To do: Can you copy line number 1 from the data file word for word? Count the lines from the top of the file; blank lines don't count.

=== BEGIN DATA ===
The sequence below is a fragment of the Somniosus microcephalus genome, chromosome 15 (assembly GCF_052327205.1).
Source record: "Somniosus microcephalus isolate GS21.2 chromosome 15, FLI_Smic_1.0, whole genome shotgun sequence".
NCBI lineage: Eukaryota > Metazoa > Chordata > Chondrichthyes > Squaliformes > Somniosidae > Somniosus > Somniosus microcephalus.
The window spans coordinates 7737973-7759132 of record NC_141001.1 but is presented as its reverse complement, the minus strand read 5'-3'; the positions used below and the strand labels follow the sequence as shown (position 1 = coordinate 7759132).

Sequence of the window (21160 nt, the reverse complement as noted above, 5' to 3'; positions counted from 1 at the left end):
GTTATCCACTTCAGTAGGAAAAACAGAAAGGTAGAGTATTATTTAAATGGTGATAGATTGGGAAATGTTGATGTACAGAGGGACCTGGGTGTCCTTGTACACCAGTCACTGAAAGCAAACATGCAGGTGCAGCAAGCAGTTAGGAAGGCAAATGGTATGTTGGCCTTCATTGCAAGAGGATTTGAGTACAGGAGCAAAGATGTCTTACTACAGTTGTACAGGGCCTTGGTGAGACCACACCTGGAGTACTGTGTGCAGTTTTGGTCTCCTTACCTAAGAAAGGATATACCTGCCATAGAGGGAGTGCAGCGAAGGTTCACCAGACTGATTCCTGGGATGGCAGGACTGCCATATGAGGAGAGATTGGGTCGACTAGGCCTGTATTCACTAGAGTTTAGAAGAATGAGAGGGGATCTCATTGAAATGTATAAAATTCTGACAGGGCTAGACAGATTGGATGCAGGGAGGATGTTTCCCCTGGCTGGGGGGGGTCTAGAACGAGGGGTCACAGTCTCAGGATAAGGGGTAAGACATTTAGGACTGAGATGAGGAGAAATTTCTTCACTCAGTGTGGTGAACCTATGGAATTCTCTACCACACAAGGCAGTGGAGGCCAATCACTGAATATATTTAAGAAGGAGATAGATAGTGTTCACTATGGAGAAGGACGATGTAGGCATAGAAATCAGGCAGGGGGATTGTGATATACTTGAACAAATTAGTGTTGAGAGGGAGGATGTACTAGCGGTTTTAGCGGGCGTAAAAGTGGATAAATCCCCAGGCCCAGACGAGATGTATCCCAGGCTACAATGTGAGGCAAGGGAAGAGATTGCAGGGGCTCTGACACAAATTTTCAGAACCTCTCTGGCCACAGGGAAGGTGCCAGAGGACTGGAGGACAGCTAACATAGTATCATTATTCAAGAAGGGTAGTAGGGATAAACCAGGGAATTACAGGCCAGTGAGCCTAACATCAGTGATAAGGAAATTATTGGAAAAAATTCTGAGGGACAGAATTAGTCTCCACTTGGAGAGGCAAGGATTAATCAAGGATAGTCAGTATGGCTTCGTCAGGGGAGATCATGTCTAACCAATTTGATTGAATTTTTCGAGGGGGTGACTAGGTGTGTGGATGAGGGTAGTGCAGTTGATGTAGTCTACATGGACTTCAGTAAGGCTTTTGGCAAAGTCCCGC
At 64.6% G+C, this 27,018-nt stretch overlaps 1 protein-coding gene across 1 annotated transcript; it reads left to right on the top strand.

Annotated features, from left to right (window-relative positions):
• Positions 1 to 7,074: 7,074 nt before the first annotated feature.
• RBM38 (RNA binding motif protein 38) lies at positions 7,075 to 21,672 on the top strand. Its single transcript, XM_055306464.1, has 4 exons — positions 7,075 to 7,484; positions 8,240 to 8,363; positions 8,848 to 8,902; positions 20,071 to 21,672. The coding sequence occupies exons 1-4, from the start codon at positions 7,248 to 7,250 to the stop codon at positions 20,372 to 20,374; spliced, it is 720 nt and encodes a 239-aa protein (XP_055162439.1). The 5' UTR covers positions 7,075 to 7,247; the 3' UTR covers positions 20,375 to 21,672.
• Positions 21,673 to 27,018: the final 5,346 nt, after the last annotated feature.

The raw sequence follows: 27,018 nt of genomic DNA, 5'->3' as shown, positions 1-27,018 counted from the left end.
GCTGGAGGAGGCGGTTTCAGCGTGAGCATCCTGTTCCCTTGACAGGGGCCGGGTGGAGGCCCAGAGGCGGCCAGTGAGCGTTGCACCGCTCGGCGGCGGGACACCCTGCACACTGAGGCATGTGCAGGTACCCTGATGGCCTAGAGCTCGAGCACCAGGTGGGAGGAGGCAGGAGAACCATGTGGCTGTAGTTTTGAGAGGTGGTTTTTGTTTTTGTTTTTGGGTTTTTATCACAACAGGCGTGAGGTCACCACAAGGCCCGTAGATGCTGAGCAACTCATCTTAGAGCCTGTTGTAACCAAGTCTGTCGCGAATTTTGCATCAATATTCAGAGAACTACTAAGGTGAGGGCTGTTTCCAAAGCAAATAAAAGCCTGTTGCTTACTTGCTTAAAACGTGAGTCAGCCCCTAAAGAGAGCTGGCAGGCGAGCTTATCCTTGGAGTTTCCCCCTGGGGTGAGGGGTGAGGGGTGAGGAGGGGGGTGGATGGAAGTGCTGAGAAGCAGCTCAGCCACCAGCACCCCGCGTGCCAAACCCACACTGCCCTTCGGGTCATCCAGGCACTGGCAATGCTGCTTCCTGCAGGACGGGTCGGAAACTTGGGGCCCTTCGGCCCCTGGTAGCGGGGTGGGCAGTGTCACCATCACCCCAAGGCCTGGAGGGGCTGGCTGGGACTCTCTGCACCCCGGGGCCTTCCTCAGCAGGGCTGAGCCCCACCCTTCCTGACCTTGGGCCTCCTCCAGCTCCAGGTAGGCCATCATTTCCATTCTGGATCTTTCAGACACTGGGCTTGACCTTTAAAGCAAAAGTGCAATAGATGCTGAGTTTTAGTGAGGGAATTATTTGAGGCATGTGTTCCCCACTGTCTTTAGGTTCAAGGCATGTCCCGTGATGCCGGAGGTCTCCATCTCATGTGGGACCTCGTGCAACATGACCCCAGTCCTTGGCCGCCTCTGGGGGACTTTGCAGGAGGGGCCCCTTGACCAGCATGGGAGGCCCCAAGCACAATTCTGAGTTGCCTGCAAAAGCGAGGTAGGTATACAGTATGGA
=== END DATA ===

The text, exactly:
The sequence below is a fragment of the Somniosus microcephalus genome, chromosome 15 (assembly GCF_052327205.1).